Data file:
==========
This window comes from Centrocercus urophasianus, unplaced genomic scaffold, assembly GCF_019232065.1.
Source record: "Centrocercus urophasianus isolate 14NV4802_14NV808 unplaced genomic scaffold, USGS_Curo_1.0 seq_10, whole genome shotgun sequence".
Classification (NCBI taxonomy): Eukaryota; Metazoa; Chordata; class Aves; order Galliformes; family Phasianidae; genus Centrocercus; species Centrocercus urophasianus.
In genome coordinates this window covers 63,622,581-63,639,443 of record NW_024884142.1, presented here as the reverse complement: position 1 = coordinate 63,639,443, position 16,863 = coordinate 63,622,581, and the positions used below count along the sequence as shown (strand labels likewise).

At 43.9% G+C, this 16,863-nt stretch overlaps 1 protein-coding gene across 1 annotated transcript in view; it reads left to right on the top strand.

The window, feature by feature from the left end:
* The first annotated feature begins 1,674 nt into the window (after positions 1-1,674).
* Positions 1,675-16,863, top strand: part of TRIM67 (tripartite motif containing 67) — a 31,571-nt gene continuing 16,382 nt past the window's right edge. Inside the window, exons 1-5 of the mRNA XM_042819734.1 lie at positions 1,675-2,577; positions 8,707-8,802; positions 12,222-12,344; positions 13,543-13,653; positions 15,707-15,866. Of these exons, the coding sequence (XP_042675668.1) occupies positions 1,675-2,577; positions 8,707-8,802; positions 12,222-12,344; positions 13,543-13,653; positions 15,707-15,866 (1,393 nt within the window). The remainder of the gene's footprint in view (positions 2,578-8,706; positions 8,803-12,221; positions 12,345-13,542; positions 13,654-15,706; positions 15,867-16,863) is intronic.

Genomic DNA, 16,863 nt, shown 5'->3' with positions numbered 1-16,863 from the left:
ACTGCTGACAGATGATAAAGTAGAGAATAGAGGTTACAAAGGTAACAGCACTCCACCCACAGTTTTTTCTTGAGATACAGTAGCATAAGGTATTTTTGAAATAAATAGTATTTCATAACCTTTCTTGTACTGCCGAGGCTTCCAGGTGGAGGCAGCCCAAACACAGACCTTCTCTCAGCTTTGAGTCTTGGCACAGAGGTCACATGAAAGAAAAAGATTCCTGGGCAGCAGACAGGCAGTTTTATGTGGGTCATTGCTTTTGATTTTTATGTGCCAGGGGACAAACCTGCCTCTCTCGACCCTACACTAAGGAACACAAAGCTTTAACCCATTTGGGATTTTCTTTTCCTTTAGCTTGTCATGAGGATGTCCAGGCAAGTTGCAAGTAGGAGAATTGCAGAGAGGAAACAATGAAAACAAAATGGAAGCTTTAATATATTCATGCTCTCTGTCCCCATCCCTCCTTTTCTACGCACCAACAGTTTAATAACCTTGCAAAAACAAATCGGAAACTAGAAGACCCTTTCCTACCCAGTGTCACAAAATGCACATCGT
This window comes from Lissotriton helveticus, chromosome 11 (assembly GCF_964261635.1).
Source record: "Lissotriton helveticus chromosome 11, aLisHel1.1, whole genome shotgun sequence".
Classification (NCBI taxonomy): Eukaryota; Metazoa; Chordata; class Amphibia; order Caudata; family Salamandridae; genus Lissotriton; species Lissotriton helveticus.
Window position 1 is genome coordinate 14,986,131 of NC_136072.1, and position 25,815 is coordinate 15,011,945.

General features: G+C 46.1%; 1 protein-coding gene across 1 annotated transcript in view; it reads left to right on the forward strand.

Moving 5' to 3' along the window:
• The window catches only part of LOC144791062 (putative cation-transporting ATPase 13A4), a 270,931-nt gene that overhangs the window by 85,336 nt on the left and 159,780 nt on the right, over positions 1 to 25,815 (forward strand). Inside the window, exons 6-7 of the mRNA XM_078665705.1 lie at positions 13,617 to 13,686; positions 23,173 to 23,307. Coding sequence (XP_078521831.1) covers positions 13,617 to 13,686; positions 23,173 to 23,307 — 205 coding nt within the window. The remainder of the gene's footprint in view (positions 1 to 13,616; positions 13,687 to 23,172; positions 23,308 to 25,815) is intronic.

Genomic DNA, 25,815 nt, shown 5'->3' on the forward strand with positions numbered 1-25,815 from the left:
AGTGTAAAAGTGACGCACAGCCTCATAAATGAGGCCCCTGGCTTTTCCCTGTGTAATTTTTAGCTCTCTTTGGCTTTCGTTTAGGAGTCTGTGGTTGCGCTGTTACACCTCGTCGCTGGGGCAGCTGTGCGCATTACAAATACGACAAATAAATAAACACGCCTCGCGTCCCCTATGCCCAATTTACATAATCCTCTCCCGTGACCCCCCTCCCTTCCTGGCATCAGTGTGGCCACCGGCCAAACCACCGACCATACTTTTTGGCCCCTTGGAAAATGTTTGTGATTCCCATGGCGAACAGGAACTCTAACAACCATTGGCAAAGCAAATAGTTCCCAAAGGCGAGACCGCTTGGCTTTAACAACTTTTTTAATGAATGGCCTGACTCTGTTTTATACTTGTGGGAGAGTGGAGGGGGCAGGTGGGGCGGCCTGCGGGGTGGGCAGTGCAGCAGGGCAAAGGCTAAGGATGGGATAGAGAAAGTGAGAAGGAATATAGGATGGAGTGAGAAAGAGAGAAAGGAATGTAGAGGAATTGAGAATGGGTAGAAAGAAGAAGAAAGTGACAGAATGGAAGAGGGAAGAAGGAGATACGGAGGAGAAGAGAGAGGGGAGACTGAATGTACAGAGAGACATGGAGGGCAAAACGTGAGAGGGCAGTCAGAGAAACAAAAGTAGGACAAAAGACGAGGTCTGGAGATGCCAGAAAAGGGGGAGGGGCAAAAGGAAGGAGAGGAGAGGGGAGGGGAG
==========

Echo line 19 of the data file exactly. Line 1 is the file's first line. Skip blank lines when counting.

AGTGTAAAAGTGACGCACAGCCTCATAAATGAGGCCCCTGGCTTTTCCCTGTGTAATTTTTAGCTCTCTTTGGCTTTCGTTTAGGAGTCTGTGGTTGCGCTGTTACACCTCGTCGCTGGGGCAGCTGTGCGCATTACAAATACGACAAATAAATAAACACGCCTCGCGTCCCCTATGCCCAATTTACATAATCCTCTCCCGTGACCCCCCTCCCTTCCTGGCATCAGTGTGGCCACCGGCCAAACCACCGACCATACTTTTTGGCCCCTTGGAAAATGTTTGTGATTCCCATGGCGAACAGGAACTCTAACAACCATTGGCAAAGCAAATAGTTCCCAAAGGCGAGACCGCTTGGCTTTAACAACTTTTTTAATGAATGGCCTGACTCTGTTTTATACTTGTGGGAGAGTGGAGGGGGCAGGTGGGGCGGCCTGCGGGGTGGGCAGTGCAGCAGGGCAAAGGCTAAGGATGGGATAGAGAAAGTGAGAAGGAATATAGGATGGAGTGAGAAAGAGAGAAAGGAATGTAGAGGAATTGAGAATGGGTAGAAAGAAGAAGAAAGTGACAGAATGGAAGAGGGAAGAAGGAGATACGGAGGAGAAGAGAGAGGGGAGACTGAATGTACAGAGAGACATGGAGGGCAAAACGTGAGAGGGCAGTCAGAGAAACAAAAGTAGGACAAAAGACGAGGTCTGGAGATGCCAGAAAAGGGGGAGGGGCAAAAGGAAGGAGAGGAGAGGGGAGGGGAG